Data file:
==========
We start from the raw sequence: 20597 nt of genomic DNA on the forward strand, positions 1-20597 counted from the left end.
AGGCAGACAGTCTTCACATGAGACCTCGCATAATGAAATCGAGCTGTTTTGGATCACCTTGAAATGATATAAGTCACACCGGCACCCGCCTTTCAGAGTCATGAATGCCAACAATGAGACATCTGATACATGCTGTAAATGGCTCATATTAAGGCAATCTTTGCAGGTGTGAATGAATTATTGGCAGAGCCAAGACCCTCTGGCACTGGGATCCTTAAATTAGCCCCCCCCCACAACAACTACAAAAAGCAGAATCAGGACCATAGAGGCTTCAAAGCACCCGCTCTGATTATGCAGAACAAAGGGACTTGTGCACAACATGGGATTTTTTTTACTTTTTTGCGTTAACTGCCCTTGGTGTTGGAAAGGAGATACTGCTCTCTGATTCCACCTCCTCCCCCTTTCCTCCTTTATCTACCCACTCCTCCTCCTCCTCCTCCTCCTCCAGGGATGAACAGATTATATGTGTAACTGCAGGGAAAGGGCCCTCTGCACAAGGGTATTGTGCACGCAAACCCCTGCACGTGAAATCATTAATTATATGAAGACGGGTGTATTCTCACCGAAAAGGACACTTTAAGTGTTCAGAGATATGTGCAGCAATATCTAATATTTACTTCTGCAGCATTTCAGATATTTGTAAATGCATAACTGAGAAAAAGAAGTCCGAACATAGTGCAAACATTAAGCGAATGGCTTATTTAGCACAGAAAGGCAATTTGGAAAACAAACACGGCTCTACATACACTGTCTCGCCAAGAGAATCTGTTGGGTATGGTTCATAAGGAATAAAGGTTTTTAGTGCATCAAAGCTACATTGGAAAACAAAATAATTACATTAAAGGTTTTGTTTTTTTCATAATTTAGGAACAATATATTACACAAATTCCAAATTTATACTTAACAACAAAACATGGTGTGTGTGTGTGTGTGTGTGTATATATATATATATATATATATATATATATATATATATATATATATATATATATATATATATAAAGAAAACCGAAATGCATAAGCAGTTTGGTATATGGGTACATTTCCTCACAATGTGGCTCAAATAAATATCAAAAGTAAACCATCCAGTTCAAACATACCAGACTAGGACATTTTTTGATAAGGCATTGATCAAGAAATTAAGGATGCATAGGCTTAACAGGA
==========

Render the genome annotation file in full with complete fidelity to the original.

We start from the raw sequence: 20597 nt of genomic DNA on the forward strand, positions 1-20597 counted from the left end.
AGGCAGACAGTCTTCACATGAGACCTCGCATAATGAAATCGAGCTGTTTTGGATCACCTTGAAATGATATAAGTCACACCGGCACCCGCCTTTCAGAGTCATGAATGCCAACAATGAGACATCTGATACATGCTGTAAATGGCTCATATTAAGGCAATCTTTGCAGGTGTGAATGAATTATTGGCAGAGCCAAGACCCTCTGGCACTGGGATCCTTAAATTAGCCCCCCCCCACAACAACTACAAAAAGCAGAATCAGGACCATAGAGGCTTCAAAGCACCCGCTCTGATTATGCAGAACAAAGGGACTTGTGCACAACATGGGATTTTTTTTACTTTTTTGCGTTAACTGCCCTTGGTGTTGGAAAGGAGATACTGCTCTCTGATTCCACCTCCTCCCCCTTTCCTCCTTTATCTACCCACTCCTCCTCCTCCTCCTCCTCCTCCAGGGATGAACAGATTATATGTGTAACTGCAGGGAAAGGGCCCTCTGCACAAGGGTATTGTGCACGCAAACCCCTGCACGTGAAATCATTAATTATATGAAGACGGGTGTATTCTCACCGAAAAGGACACTTTAAGTGTTCAGAGATATGTGCAGCAATATCTAATATTTACTTCTGCAGCATTTCAGATATTTGTAAATGCATAACTGAGAAAAAGAAGTCCGAACATAGTGCAAACATTAAGCGAATGGCTTATTTAGCACAGAAAGGCAATTTGGAAAACAAACACGGCTCTACATACACTGTCTCGCCAAGAGAATCTGTTGGGTATGGTTCATAAGGAATAAAGGTTTTTAGTGCATCAAAGCTACATTGGAAAACAAAATAATTACATTAAAGGTTTTGTTTTTTTCATAATTTAGGAACAATATATTACACAAATTCCAAATTTATACTTAACAACAAAACATGGTGTGTGTGTGTGTGTGTGTGTATATATATATATATATATATATATATATATATATATATATATATATATATATATATATATATAAAGAAAACCGAAATGCATAAGCAGTTTGGTATATGGGTACATTTCCTCACAATGTGGCTCAAATAAATATCAAAAGTAAACCATCCAGTTCAAACATACCAGACTAGGACATTTTTTGATAAGGCATTGATCAAGAAATTAAGGATGCATAGGCTTAACAGGA